Try this out with your partner the next time you are playing doubles recreationally, and have fun with it!
From Chip R., Derby, KS:
The easiest and safest way to poach is to communicate to your partner before each point.
If your partner is serving, find out where they are going to serve on their first and second serve, and tell your partner whether you intend to poach on the first and/or second serve or not at all. The server then should be able to move in and cover the open court left by the net person.
The same thing can be done when receiving, especially if the returner stays back after the return of serve. The partners should talk before the point, the net person should indicate if they intend to poach after the return, so that the returner can begin moving to cover the open court.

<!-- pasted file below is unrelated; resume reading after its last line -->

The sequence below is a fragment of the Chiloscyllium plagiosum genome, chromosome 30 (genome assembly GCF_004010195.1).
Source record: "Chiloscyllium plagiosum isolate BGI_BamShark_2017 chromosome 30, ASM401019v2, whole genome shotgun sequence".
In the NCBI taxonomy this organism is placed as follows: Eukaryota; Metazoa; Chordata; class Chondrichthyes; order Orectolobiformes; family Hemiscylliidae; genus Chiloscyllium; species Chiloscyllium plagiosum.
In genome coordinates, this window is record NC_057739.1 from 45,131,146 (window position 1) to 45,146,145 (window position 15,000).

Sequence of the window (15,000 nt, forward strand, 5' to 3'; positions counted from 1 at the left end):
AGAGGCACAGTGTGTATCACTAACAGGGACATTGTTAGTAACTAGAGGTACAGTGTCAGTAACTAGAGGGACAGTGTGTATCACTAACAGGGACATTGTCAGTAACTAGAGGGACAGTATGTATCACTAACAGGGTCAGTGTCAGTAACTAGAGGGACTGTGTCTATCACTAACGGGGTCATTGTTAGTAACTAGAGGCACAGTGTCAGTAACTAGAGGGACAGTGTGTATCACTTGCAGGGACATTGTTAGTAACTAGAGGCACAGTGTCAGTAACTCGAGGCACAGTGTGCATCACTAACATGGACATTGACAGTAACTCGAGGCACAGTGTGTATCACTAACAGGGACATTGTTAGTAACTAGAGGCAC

The other way to poach is to be ready at the net at all times. If a slow-moving return is heading to the other side of the court, by all means jump on it, and put it away.
The more you poach, the better your doubles team will be. It will keep the other team off guard, and you will get some easy shots right to you to put away when you don't poach, but they think you are going to!
From Dan D., Point Set Indoor Racquet Club:
I think the answer is quite simple, like most things in tennis. The problem is that we tend to complicate them.
The great players are great because they do the basics very well most often. Remember, however, that on their best days, the best players miss a minimum of 20 percent of the balls. Not bad since you usually need only 51 percent to win.